LLC Taxation – All Your Questions Answered

If you have ever looked into forming your own startup (or you already own your own business) – you’ll likely want to know the rules for LLC taxation. An LLC is also known as a limited liability company.

According to the IRS, an LLC is not like a corporation in one key way – it’s seen not as a separate tax entity, but rather as a “pass-through entity”. Other business arrangements that fall into this IRS classification include sole proprietorships and partnerships.

The IRS assumes that both losses and profits pass through the LLC to the individual owners/members. Interestingly, LLCs do not pay federal taxes, but some states do tax them.

Why Don’t LLCs Pay Income Taxes?

Interestingly, the IRS treats LLCs like a partnership or sole proprietorship. While the LLC itself does not file federal income taxes, if you’re the owner, you still need to fill out the proper forms and report the LLC’s overall income.

What About Single-Owner LLCs?

If you’re the only owner of a limited liability company, the IRS really views you as a sole proprietorship. You don’t need to have the LLC file taxes, or pay taxes.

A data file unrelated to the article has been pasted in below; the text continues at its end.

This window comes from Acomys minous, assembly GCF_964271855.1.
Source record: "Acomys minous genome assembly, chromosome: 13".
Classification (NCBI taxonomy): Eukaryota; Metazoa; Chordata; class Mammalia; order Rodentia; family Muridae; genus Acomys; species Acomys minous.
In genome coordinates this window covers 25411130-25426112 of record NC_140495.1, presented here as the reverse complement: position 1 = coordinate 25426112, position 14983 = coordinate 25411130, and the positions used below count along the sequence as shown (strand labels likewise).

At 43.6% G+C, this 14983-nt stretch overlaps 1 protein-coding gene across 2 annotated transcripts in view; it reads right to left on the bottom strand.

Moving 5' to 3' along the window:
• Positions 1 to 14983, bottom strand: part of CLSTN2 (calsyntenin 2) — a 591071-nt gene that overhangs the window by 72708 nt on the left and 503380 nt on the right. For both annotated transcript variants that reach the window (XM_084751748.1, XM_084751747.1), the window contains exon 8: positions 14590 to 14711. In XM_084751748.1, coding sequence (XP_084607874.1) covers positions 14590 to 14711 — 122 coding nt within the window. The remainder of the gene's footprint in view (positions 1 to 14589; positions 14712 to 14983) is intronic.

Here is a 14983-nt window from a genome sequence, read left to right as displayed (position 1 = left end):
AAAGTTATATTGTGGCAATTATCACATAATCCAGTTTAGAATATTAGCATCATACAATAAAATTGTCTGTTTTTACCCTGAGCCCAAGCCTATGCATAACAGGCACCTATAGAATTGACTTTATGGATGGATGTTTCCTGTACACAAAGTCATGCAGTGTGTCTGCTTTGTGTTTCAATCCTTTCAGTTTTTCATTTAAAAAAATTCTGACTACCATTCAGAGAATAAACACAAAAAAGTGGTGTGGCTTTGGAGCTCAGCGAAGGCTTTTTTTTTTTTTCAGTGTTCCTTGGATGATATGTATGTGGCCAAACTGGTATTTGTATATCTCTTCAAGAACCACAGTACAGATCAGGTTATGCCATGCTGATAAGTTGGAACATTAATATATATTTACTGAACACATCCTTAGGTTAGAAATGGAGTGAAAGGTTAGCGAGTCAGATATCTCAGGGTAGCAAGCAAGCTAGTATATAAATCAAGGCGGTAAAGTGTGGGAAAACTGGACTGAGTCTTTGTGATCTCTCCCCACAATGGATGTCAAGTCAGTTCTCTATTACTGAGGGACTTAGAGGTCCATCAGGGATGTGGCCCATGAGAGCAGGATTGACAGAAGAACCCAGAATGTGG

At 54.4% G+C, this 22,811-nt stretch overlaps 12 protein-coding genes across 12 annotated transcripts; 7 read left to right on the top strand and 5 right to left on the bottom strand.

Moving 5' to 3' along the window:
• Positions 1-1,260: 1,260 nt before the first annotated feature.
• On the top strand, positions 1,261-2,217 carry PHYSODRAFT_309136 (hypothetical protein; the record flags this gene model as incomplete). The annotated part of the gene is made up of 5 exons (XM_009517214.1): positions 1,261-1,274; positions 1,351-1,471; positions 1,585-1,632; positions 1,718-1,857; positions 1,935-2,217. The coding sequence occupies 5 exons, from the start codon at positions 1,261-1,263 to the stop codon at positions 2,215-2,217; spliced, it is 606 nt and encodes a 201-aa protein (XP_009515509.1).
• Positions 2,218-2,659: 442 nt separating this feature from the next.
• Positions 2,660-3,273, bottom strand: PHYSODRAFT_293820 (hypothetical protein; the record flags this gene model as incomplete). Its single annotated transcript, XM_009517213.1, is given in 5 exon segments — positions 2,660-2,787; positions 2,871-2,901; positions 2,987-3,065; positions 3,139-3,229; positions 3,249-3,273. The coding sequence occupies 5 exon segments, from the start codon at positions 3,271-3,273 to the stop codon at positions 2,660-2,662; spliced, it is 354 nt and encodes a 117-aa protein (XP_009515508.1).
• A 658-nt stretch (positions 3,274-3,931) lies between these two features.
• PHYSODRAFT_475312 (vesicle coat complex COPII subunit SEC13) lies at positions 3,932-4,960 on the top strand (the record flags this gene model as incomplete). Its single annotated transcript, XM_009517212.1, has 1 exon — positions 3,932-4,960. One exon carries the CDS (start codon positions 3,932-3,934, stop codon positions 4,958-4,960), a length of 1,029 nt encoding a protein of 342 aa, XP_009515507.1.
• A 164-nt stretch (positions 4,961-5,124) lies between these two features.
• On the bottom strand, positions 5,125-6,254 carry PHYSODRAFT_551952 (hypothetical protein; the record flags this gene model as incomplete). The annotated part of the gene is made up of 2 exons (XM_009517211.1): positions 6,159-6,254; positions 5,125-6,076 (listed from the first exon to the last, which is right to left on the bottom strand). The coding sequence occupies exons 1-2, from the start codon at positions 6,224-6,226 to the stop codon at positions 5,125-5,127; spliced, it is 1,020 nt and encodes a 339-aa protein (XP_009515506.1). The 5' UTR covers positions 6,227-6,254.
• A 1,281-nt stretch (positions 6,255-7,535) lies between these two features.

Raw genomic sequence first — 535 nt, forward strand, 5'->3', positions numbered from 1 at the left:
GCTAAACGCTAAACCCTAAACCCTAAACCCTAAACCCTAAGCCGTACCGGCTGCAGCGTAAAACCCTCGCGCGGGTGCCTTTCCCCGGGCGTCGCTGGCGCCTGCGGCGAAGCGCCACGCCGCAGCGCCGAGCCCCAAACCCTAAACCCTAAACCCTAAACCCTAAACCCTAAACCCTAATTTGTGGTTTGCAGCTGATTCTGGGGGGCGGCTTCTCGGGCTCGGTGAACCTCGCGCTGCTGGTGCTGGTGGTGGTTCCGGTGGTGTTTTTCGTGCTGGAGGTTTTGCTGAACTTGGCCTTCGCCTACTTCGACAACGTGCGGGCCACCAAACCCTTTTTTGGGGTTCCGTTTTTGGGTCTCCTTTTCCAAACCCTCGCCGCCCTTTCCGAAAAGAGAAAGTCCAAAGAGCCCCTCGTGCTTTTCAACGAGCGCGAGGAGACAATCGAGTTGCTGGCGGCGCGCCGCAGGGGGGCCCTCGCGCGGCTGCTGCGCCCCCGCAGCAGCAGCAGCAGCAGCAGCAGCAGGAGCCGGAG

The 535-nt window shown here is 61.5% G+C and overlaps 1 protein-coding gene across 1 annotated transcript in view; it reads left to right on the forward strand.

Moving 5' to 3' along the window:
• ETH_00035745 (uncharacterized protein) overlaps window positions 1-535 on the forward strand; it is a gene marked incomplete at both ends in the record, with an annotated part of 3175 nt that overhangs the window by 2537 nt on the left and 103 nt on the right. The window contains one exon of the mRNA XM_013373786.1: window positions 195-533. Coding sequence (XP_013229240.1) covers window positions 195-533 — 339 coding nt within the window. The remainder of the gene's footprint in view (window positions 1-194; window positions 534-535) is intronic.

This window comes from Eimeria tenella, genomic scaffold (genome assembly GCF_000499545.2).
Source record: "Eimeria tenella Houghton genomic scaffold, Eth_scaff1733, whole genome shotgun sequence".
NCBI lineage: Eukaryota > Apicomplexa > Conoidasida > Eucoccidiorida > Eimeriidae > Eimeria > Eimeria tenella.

However, this is somewhat misleading, as you should still use Schedule C to report all losses (or profits) of the LLC. Submit this with your 1040 tax return, and be sure that you personally pay taxes for the LLC.

Like we said – it’s confusing. For this reason (and others) – we highly recommend utilizing a qualified tax professional to file your income taxes.

What About LLCs With Multiple Owners?

This is where things get a bit more complicated. The IRS essentially treats LLCs with multiple owners as partnerships.

This means the LLC still does not pay taxes – but rather each owner pays taxes on their portion of the profits. This gets reported on your personal income tax returns, along with the Schedule E form.

On the LLC operating agreement, each member should have a distributive share designated. This is the % of profits each member should get, in perpetuity.

One important wrinkle here, is that each member has to pay their taxes on income from the company – even if that income is left in the LLC’s bank account. Otherwise, there are a huge number of ways citizens may try to cheat on their income tax – exactly what the IRS does not want to happen.